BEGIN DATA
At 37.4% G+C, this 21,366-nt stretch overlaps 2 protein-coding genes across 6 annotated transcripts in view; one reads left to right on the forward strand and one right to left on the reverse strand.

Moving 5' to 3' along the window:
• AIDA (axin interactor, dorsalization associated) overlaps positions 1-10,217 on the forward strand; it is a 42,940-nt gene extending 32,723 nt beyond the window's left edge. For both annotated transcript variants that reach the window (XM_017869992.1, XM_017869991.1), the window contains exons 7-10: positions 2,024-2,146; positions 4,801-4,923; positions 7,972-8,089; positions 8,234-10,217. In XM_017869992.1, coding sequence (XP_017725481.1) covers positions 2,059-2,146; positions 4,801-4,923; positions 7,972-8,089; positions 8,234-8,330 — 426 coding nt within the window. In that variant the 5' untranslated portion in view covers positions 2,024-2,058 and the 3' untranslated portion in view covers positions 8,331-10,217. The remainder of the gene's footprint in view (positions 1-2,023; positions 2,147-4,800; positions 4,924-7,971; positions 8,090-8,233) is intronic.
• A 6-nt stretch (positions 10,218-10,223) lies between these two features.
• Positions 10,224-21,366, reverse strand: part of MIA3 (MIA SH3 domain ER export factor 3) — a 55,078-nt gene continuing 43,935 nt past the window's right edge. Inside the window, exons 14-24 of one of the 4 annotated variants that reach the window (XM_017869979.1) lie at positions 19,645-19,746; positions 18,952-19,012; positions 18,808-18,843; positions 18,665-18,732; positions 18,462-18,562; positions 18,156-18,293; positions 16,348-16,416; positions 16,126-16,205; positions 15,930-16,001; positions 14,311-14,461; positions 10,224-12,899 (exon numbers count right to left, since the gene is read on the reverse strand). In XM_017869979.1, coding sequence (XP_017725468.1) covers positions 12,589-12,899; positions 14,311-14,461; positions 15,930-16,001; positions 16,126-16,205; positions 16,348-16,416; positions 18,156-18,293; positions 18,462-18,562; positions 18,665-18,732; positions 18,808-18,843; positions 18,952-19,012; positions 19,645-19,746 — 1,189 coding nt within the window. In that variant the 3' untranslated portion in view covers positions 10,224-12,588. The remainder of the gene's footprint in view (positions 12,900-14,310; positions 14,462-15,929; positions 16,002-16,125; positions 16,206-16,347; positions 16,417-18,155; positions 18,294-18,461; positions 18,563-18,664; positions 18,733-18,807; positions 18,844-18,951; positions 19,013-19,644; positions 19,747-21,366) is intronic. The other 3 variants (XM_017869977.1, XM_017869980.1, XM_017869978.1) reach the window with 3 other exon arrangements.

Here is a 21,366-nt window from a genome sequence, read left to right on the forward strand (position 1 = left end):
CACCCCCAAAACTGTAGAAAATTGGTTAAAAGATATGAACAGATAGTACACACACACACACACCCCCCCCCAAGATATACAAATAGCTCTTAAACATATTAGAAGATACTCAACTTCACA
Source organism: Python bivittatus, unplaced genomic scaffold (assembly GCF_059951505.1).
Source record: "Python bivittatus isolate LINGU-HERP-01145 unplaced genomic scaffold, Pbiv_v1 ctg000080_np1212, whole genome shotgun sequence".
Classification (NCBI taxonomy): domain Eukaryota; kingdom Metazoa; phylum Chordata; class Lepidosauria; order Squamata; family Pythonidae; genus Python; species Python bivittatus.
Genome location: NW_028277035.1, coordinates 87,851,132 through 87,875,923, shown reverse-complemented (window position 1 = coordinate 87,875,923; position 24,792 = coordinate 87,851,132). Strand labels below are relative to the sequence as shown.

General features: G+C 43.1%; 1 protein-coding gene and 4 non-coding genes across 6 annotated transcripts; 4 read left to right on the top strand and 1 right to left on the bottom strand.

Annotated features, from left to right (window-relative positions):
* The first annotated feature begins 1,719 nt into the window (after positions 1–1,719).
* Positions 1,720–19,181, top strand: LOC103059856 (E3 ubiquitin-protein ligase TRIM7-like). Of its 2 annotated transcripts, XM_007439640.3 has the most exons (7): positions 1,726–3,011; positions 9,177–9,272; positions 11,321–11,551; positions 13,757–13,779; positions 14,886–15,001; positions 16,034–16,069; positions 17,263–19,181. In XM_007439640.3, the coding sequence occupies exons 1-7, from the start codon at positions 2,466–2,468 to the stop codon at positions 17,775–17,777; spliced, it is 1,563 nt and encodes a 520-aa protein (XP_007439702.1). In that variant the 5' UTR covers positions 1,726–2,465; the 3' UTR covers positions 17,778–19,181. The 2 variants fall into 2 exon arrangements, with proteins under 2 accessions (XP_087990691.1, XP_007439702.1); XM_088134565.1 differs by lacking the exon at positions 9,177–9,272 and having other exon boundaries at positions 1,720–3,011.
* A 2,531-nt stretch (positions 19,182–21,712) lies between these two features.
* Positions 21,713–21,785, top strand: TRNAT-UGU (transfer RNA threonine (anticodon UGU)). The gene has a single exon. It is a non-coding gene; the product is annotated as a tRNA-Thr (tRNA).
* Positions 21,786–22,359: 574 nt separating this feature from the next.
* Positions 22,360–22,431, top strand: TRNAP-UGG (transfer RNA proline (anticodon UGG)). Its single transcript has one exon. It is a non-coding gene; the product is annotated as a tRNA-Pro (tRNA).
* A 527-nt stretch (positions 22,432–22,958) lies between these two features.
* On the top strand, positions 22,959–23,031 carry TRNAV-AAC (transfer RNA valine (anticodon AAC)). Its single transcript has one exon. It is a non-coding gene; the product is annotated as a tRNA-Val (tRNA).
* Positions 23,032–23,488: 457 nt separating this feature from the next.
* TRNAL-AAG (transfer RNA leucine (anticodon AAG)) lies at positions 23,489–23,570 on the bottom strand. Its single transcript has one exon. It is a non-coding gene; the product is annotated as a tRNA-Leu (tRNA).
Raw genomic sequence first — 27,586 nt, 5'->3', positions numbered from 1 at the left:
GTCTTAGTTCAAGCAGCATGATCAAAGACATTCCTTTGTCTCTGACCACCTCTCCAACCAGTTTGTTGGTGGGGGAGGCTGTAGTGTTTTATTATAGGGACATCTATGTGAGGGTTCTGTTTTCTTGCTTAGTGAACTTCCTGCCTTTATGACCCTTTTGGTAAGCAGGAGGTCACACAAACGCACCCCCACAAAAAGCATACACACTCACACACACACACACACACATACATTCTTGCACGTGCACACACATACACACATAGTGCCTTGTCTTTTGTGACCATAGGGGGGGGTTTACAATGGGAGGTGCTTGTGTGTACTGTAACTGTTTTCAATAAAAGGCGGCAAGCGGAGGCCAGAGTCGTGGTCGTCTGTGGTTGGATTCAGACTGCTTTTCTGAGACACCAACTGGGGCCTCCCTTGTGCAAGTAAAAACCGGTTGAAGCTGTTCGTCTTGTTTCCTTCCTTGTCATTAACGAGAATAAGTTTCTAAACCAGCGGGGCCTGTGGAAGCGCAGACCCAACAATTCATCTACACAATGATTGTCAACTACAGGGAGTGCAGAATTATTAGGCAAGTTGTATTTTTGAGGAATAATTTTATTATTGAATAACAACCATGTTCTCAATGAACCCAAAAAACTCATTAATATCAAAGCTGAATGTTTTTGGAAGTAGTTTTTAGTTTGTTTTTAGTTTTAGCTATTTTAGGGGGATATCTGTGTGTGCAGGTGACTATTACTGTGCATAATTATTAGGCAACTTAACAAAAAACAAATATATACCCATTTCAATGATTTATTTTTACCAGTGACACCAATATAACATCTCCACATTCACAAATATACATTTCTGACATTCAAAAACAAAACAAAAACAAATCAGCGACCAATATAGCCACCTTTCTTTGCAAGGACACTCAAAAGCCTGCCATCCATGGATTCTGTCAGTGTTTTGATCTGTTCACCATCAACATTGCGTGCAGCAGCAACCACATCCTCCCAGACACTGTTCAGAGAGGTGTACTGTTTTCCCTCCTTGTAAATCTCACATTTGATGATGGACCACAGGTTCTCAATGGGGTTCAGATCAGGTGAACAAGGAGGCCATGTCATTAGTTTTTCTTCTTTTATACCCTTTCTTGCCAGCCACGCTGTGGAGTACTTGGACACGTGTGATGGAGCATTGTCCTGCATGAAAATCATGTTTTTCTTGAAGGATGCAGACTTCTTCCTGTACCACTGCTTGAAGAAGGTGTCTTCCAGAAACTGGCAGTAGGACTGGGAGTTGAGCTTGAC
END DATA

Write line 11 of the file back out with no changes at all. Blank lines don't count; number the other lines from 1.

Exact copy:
Genome location: NW_028277035.1, coordinates 87,851,132 through 87,875,923, shown reverse-complemented (window position 1 = coordinate 87,875,923; position 24,792 = coordinate 87,851,132). Strand labels below are relative to the sequence as shown.